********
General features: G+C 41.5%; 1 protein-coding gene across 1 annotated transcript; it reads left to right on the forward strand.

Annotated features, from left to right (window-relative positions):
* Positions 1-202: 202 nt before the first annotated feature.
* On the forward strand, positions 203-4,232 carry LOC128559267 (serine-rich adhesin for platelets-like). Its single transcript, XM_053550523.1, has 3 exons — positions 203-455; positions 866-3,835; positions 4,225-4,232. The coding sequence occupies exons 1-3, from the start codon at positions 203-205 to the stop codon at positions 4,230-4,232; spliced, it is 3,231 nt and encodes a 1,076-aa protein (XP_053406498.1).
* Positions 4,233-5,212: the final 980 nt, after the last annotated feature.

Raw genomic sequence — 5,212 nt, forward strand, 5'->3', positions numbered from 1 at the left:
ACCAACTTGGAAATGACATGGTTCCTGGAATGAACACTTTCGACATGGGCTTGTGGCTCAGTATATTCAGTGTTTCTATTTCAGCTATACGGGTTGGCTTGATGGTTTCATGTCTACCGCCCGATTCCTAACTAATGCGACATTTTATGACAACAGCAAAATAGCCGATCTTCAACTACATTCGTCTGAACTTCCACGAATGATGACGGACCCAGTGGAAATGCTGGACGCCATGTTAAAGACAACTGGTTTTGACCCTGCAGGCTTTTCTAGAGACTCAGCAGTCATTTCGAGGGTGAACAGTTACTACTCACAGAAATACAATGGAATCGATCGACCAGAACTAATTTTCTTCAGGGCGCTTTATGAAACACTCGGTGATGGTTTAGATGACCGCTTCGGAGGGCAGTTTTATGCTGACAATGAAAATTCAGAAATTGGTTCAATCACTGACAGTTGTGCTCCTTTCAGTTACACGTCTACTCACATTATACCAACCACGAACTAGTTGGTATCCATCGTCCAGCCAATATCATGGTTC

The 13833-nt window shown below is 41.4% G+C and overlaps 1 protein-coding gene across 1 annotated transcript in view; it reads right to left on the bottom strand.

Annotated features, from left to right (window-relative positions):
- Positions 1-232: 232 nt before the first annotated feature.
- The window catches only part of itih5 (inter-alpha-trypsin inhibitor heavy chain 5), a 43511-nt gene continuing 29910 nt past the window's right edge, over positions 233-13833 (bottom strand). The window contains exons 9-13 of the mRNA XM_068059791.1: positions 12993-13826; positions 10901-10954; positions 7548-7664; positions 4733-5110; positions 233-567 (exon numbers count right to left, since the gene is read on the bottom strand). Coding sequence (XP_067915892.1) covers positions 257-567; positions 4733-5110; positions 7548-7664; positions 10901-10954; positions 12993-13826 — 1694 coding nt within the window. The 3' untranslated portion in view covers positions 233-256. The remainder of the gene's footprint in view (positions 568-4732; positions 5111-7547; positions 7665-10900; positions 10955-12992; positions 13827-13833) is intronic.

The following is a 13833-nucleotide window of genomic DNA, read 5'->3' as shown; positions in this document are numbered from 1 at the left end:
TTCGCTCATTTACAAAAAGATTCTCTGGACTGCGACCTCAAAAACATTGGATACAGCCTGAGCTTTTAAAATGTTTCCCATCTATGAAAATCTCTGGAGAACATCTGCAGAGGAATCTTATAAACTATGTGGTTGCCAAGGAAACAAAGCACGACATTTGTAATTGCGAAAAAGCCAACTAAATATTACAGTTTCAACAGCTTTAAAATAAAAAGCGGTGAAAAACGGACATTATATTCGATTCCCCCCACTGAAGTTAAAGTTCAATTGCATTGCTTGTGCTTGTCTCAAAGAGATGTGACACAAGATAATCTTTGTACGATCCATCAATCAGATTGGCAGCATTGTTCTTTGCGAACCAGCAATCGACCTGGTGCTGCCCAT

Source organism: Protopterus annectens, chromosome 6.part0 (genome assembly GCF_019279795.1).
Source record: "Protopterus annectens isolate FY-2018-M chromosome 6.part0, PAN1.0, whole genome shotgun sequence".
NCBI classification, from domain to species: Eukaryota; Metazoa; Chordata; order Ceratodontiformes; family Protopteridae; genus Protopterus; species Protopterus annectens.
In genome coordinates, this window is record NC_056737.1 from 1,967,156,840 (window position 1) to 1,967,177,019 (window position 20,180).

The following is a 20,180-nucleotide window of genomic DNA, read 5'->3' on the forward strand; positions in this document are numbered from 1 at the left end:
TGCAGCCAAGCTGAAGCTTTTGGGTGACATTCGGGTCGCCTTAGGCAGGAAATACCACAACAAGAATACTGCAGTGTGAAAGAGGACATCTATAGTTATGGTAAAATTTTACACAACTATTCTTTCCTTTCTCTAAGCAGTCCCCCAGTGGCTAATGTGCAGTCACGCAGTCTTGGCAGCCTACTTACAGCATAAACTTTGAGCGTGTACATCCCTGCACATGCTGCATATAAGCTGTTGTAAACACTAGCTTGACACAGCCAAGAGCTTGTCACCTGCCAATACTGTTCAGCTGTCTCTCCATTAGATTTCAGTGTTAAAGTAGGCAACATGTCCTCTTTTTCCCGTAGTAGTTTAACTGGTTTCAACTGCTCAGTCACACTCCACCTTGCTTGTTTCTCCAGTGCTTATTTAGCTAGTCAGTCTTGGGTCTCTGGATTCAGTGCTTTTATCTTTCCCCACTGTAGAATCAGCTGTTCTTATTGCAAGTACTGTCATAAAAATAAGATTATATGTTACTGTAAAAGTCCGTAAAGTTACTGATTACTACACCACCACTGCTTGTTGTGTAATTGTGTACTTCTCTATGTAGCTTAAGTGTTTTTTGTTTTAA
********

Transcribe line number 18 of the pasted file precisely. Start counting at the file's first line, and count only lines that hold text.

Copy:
The following is a 20,180-nucleotide window of genomic DNA, read 5'->3' on the forward strand; positions in this document are numbered from 1 at the left end: